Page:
Looking at a series of Anya Sinclair’s works, it is hard to know exactly when we, as viewers lose our hold on reality. The break is never instant, but the longer we spend looking, the further we fall from what we know.
Sinclair’s largest works imitate the scale and relations of nature, and like natural forms are often at their most impactful from a distance. The unknown is – at first – at an arm’s length and many of the most physically imposing works in Forest Lives are gentle in their distortion of the world.
Just as you would follow a creekbed in the hope of recovering your way, only to see it turn deeper into the bush ahead – or peer out through a break in the upper canopy at an untouchably distant range of hills – there is an expectancy and recognition here, of something reassuring just out of sight.
It is an illusion grounded in Sinclair’s appropriation of seductive, but familiar imagery. We have seen scenes like these in calendars, postcards and holiday snaps since before we can remember; we are acquainted with these forms, but detached from them. We trust without risking anything.
Sinclair begins to manipulate our detachment immediately, using delicately off kilter placements and control of light to steer our view – perspectives that are never quite what a lifetime’s experience of internet stock footage and coffee table books leads us to expect.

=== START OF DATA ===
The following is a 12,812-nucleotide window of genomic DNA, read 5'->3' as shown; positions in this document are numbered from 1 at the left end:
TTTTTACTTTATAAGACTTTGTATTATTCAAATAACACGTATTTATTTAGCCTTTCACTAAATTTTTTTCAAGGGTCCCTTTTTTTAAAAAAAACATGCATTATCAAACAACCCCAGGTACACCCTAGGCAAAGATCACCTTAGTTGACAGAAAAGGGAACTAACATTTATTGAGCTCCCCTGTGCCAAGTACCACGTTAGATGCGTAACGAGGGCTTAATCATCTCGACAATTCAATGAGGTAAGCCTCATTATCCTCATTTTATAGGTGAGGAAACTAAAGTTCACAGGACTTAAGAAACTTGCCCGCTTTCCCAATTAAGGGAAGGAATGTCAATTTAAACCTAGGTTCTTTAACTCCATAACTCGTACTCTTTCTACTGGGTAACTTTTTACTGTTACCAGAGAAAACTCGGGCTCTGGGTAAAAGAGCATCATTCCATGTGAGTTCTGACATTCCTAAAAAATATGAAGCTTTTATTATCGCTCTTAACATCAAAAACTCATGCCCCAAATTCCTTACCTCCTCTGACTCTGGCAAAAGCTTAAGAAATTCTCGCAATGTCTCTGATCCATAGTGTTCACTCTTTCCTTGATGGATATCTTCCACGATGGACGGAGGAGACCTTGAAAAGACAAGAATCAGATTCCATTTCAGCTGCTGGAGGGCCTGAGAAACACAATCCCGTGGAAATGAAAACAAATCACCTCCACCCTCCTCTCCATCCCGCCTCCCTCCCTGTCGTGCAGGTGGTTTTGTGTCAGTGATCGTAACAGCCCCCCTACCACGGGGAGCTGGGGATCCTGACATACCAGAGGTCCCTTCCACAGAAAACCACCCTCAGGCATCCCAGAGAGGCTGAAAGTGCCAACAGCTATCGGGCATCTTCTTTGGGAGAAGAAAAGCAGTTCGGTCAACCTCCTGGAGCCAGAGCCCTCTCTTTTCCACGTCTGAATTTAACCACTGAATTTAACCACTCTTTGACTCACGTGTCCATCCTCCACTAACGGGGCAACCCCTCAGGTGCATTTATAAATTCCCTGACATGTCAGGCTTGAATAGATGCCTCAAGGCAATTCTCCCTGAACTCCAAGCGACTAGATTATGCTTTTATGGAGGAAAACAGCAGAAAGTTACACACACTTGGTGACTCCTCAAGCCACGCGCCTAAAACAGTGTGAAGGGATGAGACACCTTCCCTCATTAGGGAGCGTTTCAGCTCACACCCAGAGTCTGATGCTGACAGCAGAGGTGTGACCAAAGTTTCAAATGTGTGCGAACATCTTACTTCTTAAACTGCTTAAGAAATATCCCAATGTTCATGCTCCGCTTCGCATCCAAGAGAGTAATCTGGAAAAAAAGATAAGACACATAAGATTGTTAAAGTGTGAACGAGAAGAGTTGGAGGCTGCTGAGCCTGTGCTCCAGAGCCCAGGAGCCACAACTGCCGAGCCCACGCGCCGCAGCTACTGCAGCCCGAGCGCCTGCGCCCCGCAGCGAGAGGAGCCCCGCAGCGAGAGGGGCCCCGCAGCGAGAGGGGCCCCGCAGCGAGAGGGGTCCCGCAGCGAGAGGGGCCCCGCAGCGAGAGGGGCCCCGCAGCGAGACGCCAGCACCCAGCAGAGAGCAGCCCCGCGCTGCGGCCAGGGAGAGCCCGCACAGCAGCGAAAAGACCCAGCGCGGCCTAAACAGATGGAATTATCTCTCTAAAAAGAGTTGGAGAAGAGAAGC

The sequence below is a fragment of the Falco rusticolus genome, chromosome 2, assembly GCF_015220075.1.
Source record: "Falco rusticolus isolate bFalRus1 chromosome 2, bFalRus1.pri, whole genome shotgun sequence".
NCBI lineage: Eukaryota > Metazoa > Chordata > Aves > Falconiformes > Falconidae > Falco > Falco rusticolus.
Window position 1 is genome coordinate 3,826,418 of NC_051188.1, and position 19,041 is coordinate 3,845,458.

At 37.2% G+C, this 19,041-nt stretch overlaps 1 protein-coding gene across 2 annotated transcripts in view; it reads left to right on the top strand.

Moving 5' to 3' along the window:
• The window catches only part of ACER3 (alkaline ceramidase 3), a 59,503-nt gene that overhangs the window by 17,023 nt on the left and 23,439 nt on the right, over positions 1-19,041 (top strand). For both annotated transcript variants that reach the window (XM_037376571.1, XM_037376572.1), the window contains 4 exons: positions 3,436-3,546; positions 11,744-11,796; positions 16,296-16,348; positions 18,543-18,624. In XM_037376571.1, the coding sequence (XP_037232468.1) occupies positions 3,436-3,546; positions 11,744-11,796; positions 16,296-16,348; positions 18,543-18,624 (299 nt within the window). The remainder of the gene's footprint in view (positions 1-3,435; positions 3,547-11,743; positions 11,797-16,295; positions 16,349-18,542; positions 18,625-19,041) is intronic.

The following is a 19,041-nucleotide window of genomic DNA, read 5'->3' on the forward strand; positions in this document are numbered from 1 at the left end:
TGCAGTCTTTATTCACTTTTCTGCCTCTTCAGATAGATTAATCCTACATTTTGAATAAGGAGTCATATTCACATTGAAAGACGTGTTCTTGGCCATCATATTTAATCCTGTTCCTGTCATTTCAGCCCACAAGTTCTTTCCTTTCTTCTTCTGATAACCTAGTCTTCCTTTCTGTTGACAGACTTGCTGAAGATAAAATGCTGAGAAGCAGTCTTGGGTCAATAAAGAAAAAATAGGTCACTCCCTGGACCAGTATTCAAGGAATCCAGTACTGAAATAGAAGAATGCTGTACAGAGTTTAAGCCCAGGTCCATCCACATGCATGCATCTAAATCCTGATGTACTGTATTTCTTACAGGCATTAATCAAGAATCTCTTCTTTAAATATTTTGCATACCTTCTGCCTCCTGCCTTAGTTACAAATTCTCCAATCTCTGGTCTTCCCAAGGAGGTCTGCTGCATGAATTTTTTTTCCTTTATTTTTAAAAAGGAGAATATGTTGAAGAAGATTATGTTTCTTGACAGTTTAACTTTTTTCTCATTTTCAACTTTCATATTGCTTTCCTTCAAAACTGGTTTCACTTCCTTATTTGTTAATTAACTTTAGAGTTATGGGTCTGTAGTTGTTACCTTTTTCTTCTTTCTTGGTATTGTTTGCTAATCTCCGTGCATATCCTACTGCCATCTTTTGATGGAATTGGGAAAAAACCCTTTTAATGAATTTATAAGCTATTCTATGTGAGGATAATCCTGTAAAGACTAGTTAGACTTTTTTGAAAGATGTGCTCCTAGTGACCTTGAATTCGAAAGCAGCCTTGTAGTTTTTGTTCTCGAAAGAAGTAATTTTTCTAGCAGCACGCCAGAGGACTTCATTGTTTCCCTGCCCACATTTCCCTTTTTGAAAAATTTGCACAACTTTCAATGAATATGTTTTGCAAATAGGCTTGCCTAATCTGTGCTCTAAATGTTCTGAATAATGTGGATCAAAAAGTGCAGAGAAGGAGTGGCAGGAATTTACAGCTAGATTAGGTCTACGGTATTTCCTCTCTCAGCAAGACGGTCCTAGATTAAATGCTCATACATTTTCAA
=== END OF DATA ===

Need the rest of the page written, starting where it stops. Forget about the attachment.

More brutal is her commandeering of our most essential sense for nature: colour. Shifting and inverting her palette, she mythologises the landscapes, morphing them into a worried world, tangled and mucky, blurred by a basic, almost biological uncertainty – an unease, a discomfort that she seems to curate, nurturing it in her viewers.
Sinclair drives us steadily further from reality, forgoing fine brushwork as she moves deeper into the logic of the works – slowly unravelling the painterly fiction of representation, replacing it with a language of gesture and impromptu shapes. There is a fraught impulse on display, a ‘natural’ rawness and imperfection that culminates in works like ‘Worried Landscape’, which occupy an astonishing, energized limbo between nature and abstraction.
Critically, these landscapes are empty, emphatically devoid of any human or animal subject. The question of what we are doing there, of who we are – or what we are looking at – will not be answered.
Even the undeniable anxiety of these landscapes seems to alter as you look at them. At one moment, the unease on display feels like our response to the darkness of nature, of ourselves, our inability to ever fully encompass it. The next, it is an anxiety for nature itself, its degradation at our hands, these landscapes that are actually falling to pieces.
Like ourselves, these abstracted works bear a vestigial relation to nature – they are ‘from’ it – but have almost severed their ties to it – they are no longer ‘of it’. Here we are brought to a halt, allowed to look around and see just how far we have strayed from the path.